Phil Jones for England proves that you won’t die
On a long enough timeline, the survival rate for everyone drops to zero. Have a look. Frank Lampard knows it. Questions which remain for his career: will it have to be a minute’s applause rather than a minute’s silence in order to counter the booing? Death is coming and Lampard proves it. His decline runs at a pace that his legs could only dream of: fewer goals, sloppier in possession, slower to the ball. Bye, Frank. More reminders of death? There’s tiki taka, which asks that audiences hope for death; there’s Steven Gerrard, who has never been found guilty of beating anyone up and risking death.
But unfortunate reminders of the ticking tocking focking clock are the opposite of the intended effect – opiates are supposed to help pretend it’s all going to be fine. So when England played Phil Jones and Scott Parker in one midfield, the sense of relief around Wembley was palpable enough to feel from home (this is untrue.) Here Fabio Capello had found the formula – the avoiding thoughts of funeral homes formula.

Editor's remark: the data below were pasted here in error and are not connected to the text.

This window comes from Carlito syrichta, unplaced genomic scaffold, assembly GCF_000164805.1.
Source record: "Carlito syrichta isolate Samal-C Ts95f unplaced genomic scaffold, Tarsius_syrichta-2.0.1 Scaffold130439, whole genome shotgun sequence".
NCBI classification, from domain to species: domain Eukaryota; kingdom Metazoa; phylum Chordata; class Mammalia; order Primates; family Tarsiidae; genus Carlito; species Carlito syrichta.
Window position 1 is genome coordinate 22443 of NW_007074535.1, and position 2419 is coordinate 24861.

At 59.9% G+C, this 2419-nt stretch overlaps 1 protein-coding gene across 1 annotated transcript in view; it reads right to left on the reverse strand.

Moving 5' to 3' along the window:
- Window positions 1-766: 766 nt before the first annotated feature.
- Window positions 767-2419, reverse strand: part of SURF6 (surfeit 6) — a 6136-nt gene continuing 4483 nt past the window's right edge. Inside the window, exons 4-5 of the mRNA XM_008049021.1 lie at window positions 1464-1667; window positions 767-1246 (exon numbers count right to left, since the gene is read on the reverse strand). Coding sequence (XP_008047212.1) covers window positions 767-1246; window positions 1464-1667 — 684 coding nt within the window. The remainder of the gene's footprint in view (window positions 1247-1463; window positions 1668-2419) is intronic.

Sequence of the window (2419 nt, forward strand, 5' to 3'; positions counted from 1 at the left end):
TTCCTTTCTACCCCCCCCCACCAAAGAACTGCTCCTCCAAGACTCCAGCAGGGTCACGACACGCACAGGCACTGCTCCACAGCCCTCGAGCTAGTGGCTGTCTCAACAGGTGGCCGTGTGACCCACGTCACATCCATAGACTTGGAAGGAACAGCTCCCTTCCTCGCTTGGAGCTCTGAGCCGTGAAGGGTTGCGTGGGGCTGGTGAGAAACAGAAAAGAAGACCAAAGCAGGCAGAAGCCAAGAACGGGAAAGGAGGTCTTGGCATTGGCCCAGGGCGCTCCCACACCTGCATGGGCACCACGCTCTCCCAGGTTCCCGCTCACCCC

Scotty P and Phil ‘Duncan Edwards-Bryan Robson’ Jones beat Spain. Red faces, exhausted to begin with, but ready to cunt someone whenever called on, had beaten the world champions. England went with men who could run. If it was in one sense an acceptance of one kind of fate – that this national team will not be stringing together 30-pass moves – the only really important denial was set up brilliantly: you aren’t going to die, because Phil Jones can chase Xavi for eighty minutes without stopping. He can chase Xavi forever, without stopping.